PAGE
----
People of all ages recently lined up to do some fishing at the Museum of Science in Boston. And oddly, the fish they hoped to hook were not good ones.
Museum goers were invited to play "Fish Police!!" is a video game that challenged players to rid a river of its bad fish, while sparing its good ones. The catch? All the fish looked exactly alike, and could be told apart only by the way a fish puffed in size: a bad fish puffed just a little faster. After all, it was nervous that it would be caught.
The game's premise may sound a little fishy, but it has helped a team of researchers, including Brandeis professors Robert Sekuler and Timothy Hickey, graduate student Yile Sun, and research partners from Boston University investigate audiovisual interaction and the impact of sensory distraction.
The game, which quickly became popular, was played in the Museum's "Living Laboratory," a space dedicated to interactive public science.
"Many people wanted to play again, but we couldn't allow it because there was a line waiting," Sekuler said. "We were delighted to see that so many different people were hooked in a way that combined fun and challenge with an opportunity to contribute to science."
As each fish came into view and swam rapidly across the river it made a distinct humming sound, which the players had been warned to ignore. Despite the warning, players selected the correct answer more often and more quickly when a fish's humming and puffing were synchronized. Players floundered, though, when a fish's humming and puffing were out of synch.
Interestingly, players varied greatly in their susceptibility to the distracting sound. And surprisingly, the ability to ignore the fish's humming sound did not change with age. Sekuler said players as old as 82 and as young as 6 were about equally impacted by the distracting sound, which all had been warned to ignore.
The researchers knew that conducting the test in the "Living Laboratory" posed several challenges, including ensuring that it would appeal to museum visitors. Graduate student Yile Sun suggested the test be incorporated into a video game and took the lead in developing the game. Adding a big scoreboard that showed how players fared against each other seemed to lure even more to the game.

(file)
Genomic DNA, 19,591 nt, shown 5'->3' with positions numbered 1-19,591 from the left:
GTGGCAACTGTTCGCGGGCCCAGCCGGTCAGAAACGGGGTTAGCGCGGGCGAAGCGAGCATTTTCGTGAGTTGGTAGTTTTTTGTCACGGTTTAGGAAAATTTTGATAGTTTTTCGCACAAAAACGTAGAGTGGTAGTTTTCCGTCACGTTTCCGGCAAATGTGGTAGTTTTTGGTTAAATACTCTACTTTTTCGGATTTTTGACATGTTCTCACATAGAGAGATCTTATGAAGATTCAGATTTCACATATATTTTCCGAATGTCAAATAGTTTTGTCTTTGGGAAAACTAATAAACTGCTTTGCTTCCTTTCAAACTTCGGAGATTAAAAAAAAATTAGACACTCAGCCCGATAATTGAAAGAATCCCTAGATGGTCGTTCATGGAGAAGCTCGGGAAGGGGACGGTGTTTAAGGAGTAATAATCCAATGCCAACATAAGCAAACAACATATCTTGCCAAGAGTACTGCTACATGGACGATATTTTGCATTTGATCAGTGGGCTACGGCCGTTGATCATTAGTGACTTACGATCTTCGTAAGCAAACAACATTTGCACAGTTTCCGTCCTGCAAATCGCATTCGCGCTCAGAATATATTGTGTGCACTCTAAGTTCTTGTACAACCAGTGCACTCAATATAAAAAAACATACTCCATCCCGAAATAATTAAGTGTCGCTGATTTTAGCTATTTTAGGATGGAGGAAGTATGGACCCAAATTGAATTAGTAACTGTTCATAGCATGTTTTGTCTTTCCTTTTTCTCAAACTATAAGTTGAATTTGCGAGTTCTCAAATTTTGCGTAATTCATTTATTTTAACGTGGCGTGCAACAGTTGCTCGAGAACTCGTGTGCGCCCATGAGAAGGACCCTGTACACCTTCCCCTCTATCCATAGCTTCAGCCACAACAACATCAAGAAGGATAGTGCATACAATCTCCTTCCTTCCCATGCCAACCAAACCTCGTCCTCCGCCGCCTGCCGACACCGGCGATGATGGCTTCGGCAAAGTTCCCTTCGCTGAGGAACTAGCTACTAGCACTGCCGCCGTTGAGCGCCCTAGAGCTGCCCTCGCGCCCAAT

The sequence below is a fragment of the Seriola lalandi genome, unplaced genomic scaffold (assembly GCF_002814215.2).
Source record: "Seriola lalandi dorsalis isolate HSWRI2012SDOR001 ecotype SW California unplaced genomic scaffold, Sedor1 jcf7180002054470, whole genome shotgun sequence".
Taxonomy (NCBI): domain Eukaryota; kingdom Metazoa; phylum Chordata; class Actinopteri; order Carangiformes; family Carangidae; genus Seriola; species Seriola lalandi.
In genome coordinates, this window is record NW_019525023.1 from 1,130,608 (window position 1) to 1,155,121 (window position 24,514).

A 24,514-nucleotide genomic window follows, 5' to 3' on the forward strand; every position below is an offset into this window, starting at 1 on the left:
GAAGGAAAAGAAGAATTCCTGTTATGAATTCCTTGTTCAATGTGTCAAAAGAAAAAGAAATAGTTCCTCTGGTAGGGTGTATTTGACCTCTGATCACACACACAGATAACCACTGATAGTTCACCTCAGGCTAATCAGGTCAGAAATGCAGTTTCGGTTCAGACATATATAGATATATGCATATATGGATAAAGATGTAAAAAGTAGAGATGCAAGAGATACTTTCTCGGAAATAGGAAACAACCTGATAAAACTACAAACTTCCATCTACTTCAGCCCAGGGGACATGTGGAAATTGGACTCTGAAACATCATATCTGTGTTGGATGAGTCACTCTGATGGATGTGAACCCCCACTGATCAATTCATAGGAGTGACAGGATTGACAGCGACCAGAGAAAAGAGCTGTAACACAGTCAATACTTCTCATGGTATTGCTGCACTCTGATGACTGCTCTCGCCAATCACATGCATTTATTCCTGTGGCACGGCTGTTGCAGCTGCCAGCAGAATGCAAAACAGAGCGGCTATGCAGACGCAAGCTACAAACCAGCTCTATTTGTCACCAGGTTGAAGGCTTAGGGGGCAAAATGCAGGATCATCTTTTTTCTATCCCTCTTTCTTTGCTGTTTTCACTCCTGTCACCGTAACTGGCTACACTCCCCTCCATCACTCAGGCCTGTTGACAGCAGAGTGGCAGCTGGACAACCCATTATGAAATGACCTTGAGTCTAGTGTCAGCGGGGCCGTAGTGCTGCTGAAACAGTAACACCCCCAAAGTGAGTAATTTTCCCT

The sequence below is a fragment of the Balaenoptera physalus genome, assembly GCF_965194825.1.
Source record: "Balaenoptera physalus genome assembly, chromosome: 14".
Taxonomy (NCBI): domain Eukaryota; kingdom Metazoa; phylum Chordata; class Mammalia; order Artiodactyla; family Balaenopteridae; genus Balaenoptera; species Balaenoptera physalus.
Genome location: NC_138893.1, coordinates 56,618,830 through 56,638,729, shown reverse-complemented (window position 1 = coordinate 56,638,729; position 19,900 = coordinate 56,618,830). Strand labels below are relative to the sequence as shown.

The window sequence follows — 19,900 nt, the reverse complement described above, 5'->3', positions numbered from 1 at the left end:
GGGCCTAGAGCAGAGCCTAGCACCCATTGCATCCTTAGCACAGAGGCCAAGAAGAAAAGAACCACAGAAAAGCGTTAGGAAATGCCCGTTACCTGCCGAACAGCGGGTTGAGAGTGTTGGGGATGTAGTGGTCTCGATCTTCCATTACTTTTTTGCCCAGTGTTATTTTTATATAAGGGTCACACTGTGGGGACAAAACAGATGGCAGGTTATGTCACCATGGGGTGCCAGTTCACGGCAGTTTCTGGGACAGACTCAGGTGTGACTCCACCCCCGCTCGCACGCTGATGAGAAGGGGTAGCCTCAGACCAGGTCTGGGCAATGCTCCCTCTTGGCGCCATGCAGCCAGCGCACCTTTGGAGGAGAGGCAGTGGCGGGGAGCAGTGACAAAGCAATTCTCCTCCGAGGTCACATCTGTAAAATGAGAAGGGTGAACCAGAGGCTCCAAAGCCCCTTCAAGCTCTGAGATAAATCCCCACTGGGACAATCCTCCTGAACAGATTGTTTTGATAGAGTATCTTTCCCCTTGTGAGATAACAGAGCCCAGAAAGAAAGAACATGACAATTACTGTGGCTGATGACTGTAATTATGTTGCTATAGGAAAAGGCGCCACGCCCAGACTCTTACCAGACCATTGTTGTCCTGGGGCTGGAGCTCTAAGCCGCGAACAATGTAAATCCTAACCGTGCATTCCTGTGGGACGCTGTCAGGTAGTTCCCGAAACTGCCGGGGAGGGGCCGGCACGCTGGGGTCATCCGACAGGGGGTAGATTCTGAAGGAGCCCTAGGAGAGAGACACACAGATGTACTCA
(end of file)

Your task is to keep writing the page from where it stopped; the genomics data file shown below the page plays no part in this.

"Showing how they stacked up against others was a big motivator," Sekuler said.
The research was conducted collaboratively by Sekuler, Hickey and Sun of Brandeis, and Hannah Goldberg and Barbara Shinn-Cunningham of Boston University. The results were recently published in the online journal iPerception.
According to Sekuler, the researchers are now working to bring the game to the Internet so that many more people can play, and contribute data. The goal is to figure out why some people are particularly susceptible to the influence of the sound they were trying to ignore. Eventually, a version of the game could be used to as a training tool to help minimize the impact of irrelevant sounds on performance.
"It may even how people learn how to ignore, which is an important, but often overlooked component of attention," Sekuler said.
The study was supported by the Center of Excellence for Learning in Education, Science and Technology, a National Science Foundation Science of Learning Center.